Paragonimiasis is infection with the lung fluke Paragonimus westermani and related species. Humans are infected by eating raw, pickled, or poorly cooked freshwater crustaceans. Symptoms include chronic cough, chest pain, dyspnea, and hemoptysis. Allergic skin reactions and CNS abnormalities due to ectopic flukes, including seizures, aphasia, paresis, and visual disturbances, can also occur. Diagnosis is by identifying eggs in sputum, stool, or pleural or peritoneal fluid. Serologic tests are also available. Praziquantel is the treatment of choice; bithionol is an alternative.
Although > 30 species of Paragonimus exist and 10 have been reported to infect humans, P. westermani is the most frequent cause of disease. The most important endemic areas are in the Far East, principally Korea, Japan, Taiwan, the highlands of China, and the Philippines. Endemic foci also exist in West Africa and in parts of South and Central America.
Eggs passed in sputum or feces develop for 2 to 3 wk in freshwater before miracidia (first larval stage) hatch. The miracidia invade snails; there, they develop, multiply, and eventually emerge as cercariae (free-swimming larvae). Cercariae penetrate freshwater crabs or crayfish and encyst to form metacercariae. Humans become infected by eating raw, pickled, or poorly cooked crustaceans. Metacercariae excyst in the human GI tract, penetrate the intestinal wall, move into the peritoneal cavity, then through the diaphragm into the pleural cavity; they enter lung tissue, encyst, and develop into hermaphroditic adult worms, which grow to about 7.5 to 12 mm by 4 to 6 mm. Worms may also reach the brain, liver, lymph nodes, skin, and spinal cord and develop there. However, in these organs, the life cycle cannot be completed because the eggs have no way to exit the body. Adult flukes may persist for 20 to 25 yr.
Other hosts include pigs, dogs, and a variety of feline species.
Symptoms and Signs
Most damage is to the lungs, but other organs may be involved. About 25 to 45% of all extrapulmonary infections affect the CNS. Manifestations of pulmonary infection develop slowly and include chronic cough, chest pain, hemoptysis, and dyspnea; the clinical picture resembles and is often confused with TB. Cerebral infections manifest as space-occupying lesions, often within a year after the onset of pulmonary disease. Seizures, aphasia, paresis, and visual disturbances occur. Migratory allergic skin lesions similar to those of cutaneous larva migrans are common in infections with P. skrjabini but also occur with other species.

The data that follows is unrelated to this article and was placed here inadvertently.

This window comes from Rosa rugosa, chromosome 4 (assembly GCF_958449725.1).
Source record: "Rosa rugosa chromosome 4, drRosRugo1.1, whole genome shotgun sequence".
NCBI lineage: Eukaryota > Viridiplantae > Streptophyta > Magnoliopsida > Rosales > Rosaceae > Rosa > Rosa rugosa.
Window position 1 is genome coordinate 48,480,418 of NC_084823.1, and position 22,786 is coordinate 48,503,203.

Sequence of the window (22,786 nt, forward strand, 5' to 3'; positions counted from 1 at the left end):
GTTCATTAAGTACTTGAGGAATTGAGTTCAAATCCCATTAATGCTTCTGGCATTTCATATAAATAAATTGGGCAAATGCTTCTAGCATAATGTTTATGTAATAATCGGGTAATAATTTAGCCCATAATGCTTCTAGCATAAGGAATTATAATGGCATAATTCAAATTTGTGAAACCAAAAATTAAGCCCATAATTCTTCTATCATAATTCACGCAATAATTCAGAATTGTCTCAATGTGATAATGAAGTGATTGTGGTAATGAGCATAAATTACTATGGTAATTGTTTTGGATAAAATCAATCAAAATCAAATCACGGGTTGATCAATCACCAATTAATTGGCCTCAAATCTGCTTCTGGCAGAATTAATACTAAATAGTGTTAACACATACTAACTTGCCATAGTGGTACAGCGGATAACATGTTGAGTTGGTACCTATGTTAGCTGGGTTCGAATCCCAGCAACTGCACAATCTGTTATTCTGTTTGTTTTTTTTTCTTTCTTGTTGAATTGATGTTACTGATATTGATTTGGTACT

Diagnosis is by identifying the characteristic large operculated eggs in sputum or stool. Occasionally, eggs may be found in pleural or peritoneal fluid. Eggs may be difficult to find because they are released intermittently and in small numbers. Concentration techniques increase sensitivity.
X-rays provide ancillary information but are not diagnostic; chest x-rays and CT may show a diffuse infiltrate, nodules and annular opacities, cavitations, lung abscesses, pleural effusion, and pneumothorax. Serologic tests may assist in diagnosis of light or extrapulmonary infections.
Praziquantel 25 mg/kg po tid for 2 days cures 80 to 100% of pulmonary infections and is the drug of choice. Bithionol 30 to 50 mg/kg po every other day for 10 to 15 doses is an alternative but has more adverse effects. Praziquantel is used to treat extrapulmonary infections, but multiple courses may be required. Surgery may be needed to excise skin lesions or, rarely, brain cysts.
The best prevention is to avoid eating raw or undercooked freshwater crabs and crayfish from endemic waters.
Last full review/revision December 2009 by Richard D. Pearson, MD